NATO Summit

Part of Oral Answers to Questions — Communities and Local Government – in the House of Commons at 3:33 pm on 8th September 2014.

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Photo of David Cameron David Cameron The Prime Minister, Leader of the Conservative Party 3:33 pm, 8th September 2014

With permission, Mr Speaker, I would like to make a statement on the NATO conference, but before I do so, I am sure the whole House will join me in paying tribute to Jim Dobbin, who died suddenly this weekend. Jim gave his life to public service. He worked hard for his constituents, he loved this House of Commons and he contributed hugely to all its work. With his expertise in microbiology, he also did outstanding work in this House championing vaccines for children in the developing world. Though we may not have agreed on everything, we did agree about the important contribution of faith in politics—although, unlike Jim, I have to say I am not expecting to get a knighthood from the Pope, which Jim received, and much deserved it was, too. He will be missed by us all, and our thoughts are with his family at this time.

We have also heard this morning that the Duke and Duchess of Cambridge are expecting their second baby. I am sure the House will join me in congratulating them on behalf of the whole country on this fantastic news and wishing them well in the months ahead.

The NATO summit in Wales saw the successful coming together of this vital alliance. Everyone could see its unity, its resolve and its determination to meet and overcome all the threats to our security. I want to thank the local council in Newport, the Welsh Assembly, the First Minister, the Secretary of State, our armed services and police and all those who worked so hard to deliver a safe, secure and successful summit. It was, I think, the biggest gathering of world leaders that has ever taken place in our country. Most of all, I want to thank the Welsh people for their incredibly warm welcome. They did our United Kingdom proud.

The summit reached important conclusions on Ukraine, on defence spending and the reform of NATO, on countering Islamist extremism, on the future of Afghanistan and on supporting our military and their families. I want briefly to take each one in turn.

First, on Ukraine, we welcome the ceasefire that has been in place since Friday. At the NATO summit, I chaired a meeting with President Poroshenko and the leaders of France, Italy, Germany and America to agree that what was needed was the implementation of a proper peace plan that respected Ukraine’s territorial integrity. NATO sent a clear message to Russia that what President Putin was doing was illegal and indefensible. We stand firmly behind Ukraine’s right to make its own decisions and not to have them dictated by Russian soldiers trampling on Ukraine’s sovereign soil.

We will continue our efforts to support Ukraine, including by providing financial assistance to improve its command, control and communication capabilities. Today’s new sanctions from the European Union will further ramp up the economic cost to Russia. They will make it harder for its banks and its energy and defence companies to borrow money. They will widen the ban on selling so-called dual goods, such as machinery and computer equipment, which could be used for military as well as civilian purposes. They will also prohibit the provision of services for the exploration and production of shale, deepwater and Arctic oil.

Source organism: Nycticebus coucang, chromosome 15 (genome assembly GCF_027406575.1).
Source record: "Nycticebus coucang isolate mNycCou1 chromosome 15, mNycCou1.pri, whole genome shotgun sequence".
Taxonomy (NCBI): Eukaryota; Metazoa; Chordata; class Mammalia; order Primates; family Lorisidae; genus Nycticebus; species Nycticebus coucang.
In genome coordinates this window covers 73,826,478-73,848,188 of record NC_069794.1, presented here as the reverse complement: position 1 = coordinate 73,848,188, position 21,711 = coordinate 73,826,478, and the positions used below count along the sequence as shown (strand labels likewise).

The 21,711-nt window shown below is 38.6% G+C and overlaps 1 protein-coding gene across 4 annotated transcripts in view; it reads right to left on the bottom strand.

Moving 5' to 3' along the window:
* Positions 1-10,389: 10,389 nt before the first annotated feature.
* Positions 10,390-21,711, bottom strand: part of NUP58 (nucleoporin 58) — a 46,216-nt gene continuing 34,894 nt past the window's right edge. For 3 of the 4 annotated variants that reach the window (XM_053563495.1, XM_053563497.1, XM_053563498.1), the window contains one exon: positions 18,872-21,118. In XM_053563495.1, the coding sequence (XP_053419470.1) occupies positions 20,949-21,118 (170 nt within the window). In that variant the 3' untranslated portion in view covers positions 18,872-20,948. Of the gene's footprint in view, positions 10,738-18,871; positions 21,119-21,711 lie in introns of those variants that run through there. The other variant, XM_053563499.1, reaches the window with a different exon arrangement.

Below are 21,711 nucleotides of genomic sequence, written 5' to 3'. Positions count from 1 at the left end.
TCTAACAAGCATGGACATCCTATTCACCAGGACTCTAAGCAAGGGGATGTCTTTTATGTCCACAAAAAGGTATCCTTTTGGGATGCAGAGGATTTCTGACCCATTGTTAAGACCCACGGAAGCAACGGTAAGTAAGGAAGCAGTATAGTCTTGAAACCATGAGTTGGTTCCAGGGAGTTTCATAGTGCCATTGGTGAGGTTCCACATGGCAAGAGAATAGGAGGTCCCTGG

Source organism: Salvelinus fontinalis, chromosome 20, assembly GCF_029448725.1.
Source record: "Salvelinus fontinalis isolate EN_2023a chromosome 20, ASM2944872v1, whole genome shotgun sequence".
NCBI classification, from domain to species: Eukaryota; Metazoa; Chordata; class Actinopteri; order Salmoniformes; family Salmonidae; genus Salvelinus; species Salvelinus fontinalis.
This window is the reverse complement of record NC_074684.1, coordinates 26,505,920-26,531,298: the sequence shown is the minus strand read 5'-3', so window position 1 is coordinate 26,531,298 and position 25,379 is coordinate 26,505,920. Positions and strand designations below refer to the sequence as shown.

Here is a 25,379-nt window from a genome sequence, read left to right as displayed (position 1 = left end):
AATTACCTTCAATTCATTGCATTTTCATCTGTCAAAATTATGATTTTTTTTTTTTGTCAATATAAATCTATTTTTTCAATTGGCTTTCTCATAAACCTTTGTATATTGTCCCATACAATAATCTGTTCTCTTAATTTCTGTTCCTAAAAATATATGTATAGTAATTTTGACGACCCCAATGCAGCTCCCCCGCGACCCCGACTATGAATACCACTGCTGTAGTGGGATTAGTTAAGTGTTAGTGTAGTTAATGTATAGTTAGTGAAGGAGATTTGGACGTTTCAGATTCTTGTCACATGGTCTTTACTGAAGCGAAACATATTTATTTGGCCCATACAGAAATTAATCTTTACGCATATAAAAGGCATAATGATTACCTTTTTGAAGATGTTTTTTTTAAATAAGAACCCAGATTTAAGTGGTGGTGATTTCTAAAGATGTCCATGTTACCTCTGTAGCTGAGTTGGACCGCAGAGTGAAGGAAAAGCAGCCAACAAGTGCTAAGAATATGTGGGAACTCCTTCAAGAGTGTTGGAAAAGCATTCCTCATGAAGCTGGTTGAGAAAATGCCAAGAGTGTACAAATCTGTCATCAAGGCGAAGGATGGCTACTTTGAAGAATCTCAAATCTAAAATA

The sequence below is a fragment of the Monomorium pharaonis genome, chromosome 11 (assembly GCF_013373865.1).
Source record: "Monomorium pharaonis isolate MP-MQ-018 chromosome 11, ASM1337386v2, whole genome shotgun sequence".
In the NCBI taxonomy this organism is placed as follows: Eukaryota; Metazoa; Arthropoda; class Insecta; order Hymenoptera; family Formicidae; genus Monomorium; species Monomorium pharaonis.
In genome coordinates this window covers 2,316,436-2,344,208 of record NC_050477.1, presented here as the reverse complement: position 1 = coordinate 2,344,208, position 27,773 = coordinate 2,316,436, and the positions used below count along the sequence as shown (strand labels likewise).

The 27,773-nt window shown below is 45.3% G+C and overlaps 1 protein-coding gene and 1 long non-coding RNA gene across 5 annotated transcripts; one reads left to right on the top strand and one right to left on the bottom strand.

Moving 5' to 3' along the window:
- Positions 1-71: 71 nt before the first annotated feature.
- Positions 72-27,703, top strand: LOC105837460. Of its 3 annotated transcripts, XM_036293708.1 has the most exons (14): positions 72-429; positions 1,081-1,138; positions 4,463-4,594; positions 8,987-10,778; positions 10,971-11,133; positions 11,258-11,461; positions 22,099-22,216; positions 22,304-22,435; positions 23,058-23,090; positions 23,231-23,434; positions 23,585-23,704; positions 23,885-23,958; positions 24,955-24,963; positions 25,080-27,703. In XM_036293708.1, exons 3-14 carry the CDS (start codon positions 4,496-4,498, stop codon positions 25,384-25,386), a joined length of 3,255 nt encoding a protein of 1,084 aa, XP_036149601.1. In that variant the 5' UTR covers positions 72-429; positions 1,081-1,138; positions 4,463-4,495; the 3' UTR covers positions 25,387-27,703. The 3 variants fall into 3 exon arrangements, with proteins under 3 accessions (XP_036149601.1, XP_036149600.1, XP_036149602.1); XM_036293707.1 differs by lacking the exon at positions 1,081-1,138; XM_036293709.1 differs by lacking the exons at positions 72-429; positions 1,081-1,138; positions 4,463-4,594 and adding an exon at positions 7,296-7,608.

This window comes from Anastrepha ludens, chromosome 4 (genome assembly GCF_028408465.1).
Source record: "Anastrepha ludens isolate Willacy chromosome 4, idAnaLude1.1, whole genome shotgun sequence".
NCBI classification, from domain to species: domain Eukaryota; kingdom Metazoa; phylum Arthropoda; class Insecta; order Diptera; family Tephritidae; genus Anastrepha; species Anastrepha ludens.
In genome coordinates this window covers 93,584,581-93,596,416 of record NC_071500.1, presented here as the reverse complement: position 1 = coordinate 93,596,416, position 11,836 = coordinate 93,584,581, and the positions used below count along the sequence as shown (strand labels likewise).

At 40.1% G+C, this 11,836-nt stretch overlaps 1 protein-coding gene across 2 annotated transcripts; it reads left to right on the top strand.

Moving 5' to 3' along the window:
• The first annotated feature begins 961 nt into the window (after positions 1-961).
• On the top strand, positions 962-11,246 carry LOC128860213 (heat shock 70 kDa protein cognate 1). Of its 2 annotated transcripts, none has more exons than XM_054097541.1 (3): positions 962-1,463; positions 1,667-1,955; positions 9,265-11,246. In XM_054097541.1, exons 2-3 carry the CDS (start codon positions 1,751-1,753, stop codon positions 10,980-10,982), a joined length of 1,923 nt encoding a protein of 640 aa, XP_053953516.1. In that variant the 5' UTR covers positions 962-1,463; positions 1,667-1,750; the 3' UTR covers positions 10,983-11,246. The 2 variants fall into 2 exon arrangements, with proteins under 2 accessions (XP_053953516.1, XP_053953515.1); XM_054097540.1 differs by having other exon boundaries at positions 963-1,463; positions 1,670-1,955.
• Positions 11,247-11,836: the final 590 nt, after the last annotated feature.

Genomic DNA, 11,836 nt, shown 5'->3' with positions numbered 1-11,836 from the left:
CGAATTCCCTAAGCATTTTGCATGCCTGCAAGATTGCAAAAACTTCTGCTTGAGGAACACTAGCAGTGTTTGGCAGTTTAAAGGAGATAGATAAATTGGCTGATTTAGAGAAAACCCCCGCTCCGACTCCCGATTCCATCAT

Secondly, the summit reached an important agreement on defence spending. One of the problems with NATO is that only a small number of countries have achieved the commitment to spend 2% of their GDP on defence. As a result, the share of spending by the largest country, the United States of America, continues remorselessly upwards and now accounts for around 70% of the total. That is not sustainable. The summit addressed that by agreeing the responsibility of those countries that have not achieved 2%. The conclusions were very clear about that. Through the Wales pledge, every NATO member spending less than 2% has now agreed to halt any decline in defence spending, to aim to increase it in real terms as GDP grows and to move towards 2% within a decade.

There was also a second target—namely, that a fifth of all defence budgets should be dedicated to major new equipment, because what matters most is having military assets that we can actually deploy. Here in Britain, we have the second largest defence budget in NATO and the biggest in the European Union. We have taken long-term and often difficult decisions to put our defence budget on a sustainable footing, and the fruits of that are now coming through.

We are equipping all three of our services with the best and most modern military hardware that money can buy. This includes a £3.5 billion contract for Scout armoured vehicles, which I announced on Friday—the largest such order in over three decades. [Interruption.] It includes new fleets of joint strike fighter and Voyager refuelling aircraft; 22 new A400M transport aircraft; new Astute hunter-killer submarines; Type 45 destroyers and Type 26 frigates; and HMS Queen Elizabeth, our brand new aircraft carrier—